Blue Jays and Dodgers both face lost seasons but only one is desperate for a rescue

Toronto and Los Angeles are just over 2,700 miles apart. That’s not the farthest distance between Major League cities. Seattle is baseball’s most isolated franchise. It’s over 3,000 miles away from every East Coast club, and 2,750 miles from Toronto, but I mentioned LA for a reason. The distance between Canada’s most populous city and America’s second-most is emblematic of the dichotomy between the Blue Jays and Dodgers’ respective approaches to their most prized assets.

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Two months and one-third of the way into the 2018 Major League Baseball season both teams are struggling. Toronto’s 25-31 record projects to a 72-win season. The Dodgers are a game better and on pace for 75. The Jays are two seasons removed from an ALCS series against the eventual World Series Champion Kansas City Royals. The Dodgers are the defending National League Champions.

The Dodgers pitching staff has been hit hard with injuries. Rich Hill and Kenta Maeda are on the 10-Day disabled list; Tom Koehler is on the 60. Clayton Kershaw was just activated, which I’ll get to in a minute. Corey Seager [60] and Chase Utley [10] are also on the DL.

The Blue Jays have also lost players. Troy Tulowitzki is on the 60-day DL after surgery to remove bone spurs in both heels. Josh Donaldson has been day-to-day with a calf problem. Marcus Stroman’s shoulder fatigue has him on the 10-day DL and closer Roberto Osuna’s temper has run him afoul of the league’s domestic violence policy. He is indefinitely suspended.

There are still more than a 100 games remaining for both clubs but the Dodgers, with their massive payroll, are feeling the pressure to salvage their campaign far more than the Blue Jays. For one thing, despite similar records, LA is only four games off the pace in the NL West.The Dodgers brought Clayton Kershaw back from injury too quickly.

Clayton Kershaw had missed all but the first and last days of May with a shoulder problem. when he was medically cleared this week, the club put him back on the mound. No rehab stint to shake off the rust, test all the moving parts, or build up lost strength. Just give him the ball and hope he can turn the season around.

Instead, Kershaw may turn around and head back to the DL, this time with stiffness in his back. In his return against the Phillies, manager Dave Roberts limited him to 60+ pitches in five innings. The lefty gave up just one run but ESPN’s Dave Schoenfeld highlighted a disturbing statistic.

Kershaw threw 20 four-seam fastballs. Not one reached 90 mph. Compare that to the 1100 or so he threw in 2017, of which not a one went under 90, and there is reason to be concerned. Even at 88 or 89, the Dodger ace was an effective pitcher, but he’s not Greg Maddux. Over several starts, hitters will catch up to him. He needs that dominant fastball.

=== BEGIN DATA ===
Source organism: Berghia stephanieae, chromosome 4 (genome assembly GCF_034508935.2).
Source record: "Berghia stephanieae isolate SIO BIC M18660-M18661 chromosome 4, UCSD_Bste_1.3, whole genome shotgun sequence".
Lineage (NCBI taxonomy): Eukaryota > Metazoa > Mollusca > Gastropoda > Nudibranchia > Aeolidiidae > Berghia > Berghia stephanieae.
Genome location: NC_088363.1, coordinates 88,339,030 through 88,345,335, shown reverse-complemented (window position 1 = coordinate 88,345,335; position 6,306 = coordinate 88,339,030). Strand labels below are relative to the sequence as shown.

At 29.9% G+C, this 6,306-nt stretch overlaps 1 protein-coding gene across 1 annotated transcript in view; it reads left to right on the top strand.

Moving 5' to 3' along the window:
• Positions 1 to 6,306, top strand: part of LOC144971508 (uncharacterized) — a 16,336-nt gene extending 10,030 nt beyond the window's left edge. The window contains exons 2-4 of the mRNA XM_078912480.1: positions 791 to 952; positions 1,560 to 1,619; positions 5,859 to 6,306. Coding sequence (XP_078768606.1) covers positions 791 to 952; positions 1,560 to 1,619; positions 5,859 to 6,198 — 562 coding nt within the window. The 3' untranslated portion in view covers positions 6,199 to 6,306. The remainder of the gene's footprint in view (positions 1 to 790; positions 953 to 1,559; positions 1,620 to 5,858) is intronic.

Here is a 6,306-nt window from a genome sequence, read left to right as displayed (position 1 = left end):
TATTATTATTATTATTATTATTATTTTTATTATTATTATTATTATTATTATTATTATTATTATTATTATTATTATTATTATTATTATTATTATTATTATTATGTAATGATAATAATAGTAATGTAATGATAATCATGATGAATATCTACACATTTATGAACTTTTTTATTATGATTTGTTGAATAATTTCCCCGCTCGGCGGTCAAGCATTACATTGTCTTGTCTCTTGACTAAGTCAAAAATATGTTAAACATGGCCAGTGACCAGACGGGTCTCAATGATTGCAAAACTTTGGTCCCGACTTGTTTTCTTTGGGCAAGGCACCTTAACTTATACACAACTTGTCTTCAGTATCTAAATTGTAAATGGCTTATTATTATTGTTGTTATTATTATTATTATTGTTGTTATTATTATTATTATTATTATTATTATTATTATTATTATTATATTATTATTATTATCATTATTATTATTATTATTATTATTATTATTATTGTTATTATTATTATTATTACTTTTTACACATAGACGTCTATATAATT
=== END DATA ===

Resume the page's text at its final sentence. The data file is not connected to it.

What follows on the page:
If he goes on the DL again this weekend, Los Angeles should consider taking their time bringing him back to the rotation.

For their part, the Blue Jays have been resisting pressure from all sides to get a sensational player into the lineup yesterday if not sooner. For one thing, they are 13.5 games behind Boston in the AL East. For another, their potential hero is not a veteran Cy Young winning left-hander. It’s a 19-year-old third-baseman whose father will be enshrined in the Hall of Fame this summer.

Vladimir Guerrero is rated the Blue Jays' top prospect by MLB and Baseball America.

Vladimir Guerrero Jr is rated as the Jays’ top prospect by MLB’s scouting bureau and Baseball America. This season, he’s living free while opposing pitchers die as a third baseman for the New Hampshire Fishercats in the AA Eastern League.

In 49 games, Baby Vlad has 11 HRs, 53 RBI and 44 runs scored. His line reads .414/.464/.691. He has been so consistent at the plate that his OPS (1.155) is over 1 in every meaningful split, be it by the month, vs lefties or righties, or in various critical pitch counts and out situations. Unlike his heralded dad, who would swing at anything from ankles to eyebrows that was thrown between first and third base, Junior has some plate discipline. He’s walked 19 times while striking out just 21.

Comparing Josh Donaldson's numbers with Vladimir Guerrero Jr through May 31st 2018

Slowed by injury, Josh Donaldson’s big league numbers pale in comparison. He’s hitting 180 points lower, with 40% of the hits, half the homers and runs scored, a third as many driven in.

There’s a school of thought that advises trading the 32-year-old while his value is still high and letting Vlad show what he can do at the big league level. In a throwaway year, there would be less pressure on the teenager.

On the other hand, he’s doing fine in AA. Not only would he have to adjust to big league pitching in Toronto, he’d be exposed to a negative culture. It’s no fun coming to work when you’re 11 games under .500 going into June.

More importantly, Donaldson is a much better fielder. Toronto GM Ross Atkins has already stated he wants Guerrero to stay on the farm to improve his defence. If he can’t, he’d still have to stay down to learn a new position. Right field, like dear old Dad?

Either way, it’s a sound decision. It’s never a good sign for your major league career if you’re a DH before you can legally drink.

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Martin Palazzotto is a freelance writer and author of strange bOUnce, a collection of sport fiction.

 

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